It's difficult to define the levels of disgust I feel when thinking or writing about Washington.
The failed-as-expected "super committee" is only part of the pathetic pattern of what passes for national leadership at a time so many citizens, the 99 percent, if you will, continue to struggle amid economic woes not of their making.
New York Times columnist Gail Collins got it right last week when she suggested that the 9 percent of Americans who apparently approve of Congress must be hearing-impaired and believed when questioned by pollsters that they were asked, "Do you approve of Christmas?"
How ANYONE at this stage, except the 1 percent, approves of Congress is a mystery.
And can there be ANY doubt the "super committee's" inaction, which triggers automatic spending cuts, and the President's threat to veto any attempt to forestall that trigger, is anything other than partisan politics?
That committee was created to fail. The president's veto threat is made to one-up Congress, to suggest if THEY won't cut government spending, by God, I will because I'M a real leader.
Thank goodness he was able to get back from Hawaii and Australia and whereever the hell else he was -- and thank goodness we still have enough money to jet him and his entourage all over the world -- in time to display such courage.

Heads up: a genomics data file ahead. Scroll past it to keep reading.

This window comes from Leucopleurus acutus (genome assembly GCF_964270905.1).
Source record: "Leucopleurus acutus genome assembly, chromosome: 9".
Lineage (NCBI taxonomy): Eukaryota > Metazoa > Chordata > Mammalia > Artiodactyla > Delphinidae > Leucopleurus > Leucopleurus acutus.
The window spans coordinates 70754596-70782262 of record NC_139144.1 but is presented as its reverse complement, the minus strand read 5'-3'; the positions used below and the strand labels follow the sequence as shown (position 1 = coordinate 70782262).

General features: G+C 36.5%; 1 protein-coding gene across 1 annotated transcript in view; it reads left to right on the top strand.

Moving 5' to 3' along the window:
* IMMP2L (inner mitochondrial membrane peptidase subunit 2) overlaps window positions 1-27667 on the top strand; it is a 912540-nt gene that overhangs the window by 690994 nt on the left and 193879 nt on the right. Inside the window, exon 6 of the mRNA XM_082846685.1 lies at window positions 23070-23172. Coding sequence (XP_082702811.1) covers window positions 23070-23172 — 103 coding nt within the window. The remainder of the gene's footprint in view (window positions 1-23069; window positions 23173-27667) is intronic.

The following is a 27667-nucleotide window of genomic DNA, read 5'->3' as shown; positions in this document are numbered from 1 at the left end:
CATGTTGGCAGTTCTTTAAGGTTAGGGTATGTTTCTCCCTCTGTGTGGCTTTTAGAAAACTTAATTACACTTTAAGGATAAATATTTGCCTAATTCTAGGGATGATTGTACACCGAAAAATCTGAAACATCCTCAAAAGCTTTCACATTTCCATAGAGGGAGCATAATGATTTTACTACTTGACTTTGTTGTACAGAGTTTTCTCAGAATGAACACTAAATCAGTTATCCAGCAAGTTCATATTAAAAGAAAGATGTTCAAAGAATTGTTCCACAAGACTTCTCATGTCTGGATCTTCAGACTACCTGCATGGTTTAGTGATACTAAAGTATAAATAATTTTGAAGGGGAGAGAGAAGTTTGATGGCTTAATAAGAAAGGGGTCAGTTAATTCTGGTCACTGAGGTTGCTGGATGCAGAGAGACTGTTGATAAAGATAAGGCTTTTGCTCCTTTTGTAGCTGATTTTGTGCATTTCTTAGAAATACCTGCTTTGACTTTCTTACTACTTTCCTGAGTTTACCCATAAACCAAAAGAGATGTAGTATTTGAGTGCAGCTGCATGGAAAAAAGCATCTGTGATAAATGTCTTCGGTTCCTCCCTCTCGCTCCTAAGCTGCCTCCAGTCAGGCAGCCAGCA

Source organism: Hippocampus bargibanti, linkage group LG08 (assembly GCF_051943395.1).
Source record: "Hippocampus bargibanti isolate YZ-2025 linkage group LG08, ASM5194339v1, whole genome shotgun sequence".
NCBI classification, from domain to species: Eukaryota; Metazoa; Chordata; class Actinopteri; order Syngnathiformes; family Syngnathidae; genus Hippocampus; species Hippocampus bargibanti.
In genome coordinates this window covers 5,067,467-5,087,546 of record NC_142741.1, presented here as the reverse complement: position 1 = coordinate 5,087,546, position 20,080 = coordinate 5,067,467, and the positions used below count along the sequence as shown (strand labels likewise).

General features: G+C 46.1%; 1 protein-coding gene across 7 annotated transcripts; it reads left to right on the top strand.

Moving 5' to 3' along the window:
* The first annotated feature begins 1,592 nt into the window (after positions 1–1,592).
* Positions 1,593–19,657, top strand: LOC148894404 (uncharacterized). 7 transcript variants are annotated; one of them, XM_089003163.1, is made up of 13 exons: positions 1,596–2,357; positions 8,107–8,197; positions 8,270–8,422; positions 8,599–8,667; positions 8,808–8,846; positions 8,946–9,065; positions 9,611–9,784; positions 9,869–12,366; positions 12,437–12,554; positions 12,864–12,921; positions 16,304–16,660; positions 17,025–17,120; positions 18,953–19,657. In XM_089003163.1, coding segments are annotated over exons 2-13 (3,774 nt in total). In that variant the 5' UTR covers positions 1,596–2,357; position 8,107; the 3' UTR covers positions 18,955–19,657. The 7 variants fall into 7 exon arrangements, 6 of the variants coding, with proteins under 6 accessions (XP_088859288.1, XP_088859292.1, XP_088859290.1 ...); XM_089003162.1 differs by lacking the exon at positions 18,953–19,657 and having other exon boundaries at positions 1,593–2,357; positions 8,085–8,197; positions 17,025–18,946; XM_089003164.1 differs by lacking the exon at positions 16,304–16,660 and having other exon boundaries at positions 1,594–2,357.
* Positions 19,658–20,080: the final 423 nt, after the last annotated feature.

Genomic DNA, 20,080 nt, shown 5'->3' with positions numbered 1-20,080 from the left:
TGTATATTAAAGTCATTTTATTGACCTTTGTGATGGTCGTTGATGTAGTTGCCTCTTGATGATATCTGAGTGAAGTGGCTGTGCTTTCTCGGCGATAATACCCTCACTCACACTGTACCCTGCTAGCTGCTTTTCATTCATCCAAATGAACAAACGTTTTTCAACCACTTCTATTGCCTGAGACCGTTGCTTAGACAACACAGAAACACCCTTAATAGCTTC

But if you're sick of the sorry show of spinning wheels that Washington offers while the rest of us face loss of jobs, pensions and health benefits, watch 401Ks and other savings erode, see home values plummet and small businesses decline or die and look at a future of further recession, let me add some journalistic Tobasco sauce to your ire.
Patriot-News political reporter and columnist Robert Vickers today offers a reminder of how our members of Congress, nearly half of whom are millionaires, are coping with the economy.
He points out their premier health-care packages, including access to on-site Capitol physicians. He notes their pensions, in which they're vested after only 5 years, are better than regular federal workers and much better than in the private sector. He notes that taxpayers match their 401K contributions, that they've gotten automatic, annual pay raises since 1989 (foregone since 2009; what sacrifice to get by on $174,000 a-year) and that they each get annual office allowances of $1.4 million.
And he notes that while the "super committee" considered cuts in Social Security, Medicare and Medicaid, it apparently "never intended" to target any cuts to its own entitlements.
That's what I call sickening. In fact, it's super sickening. GRRRR!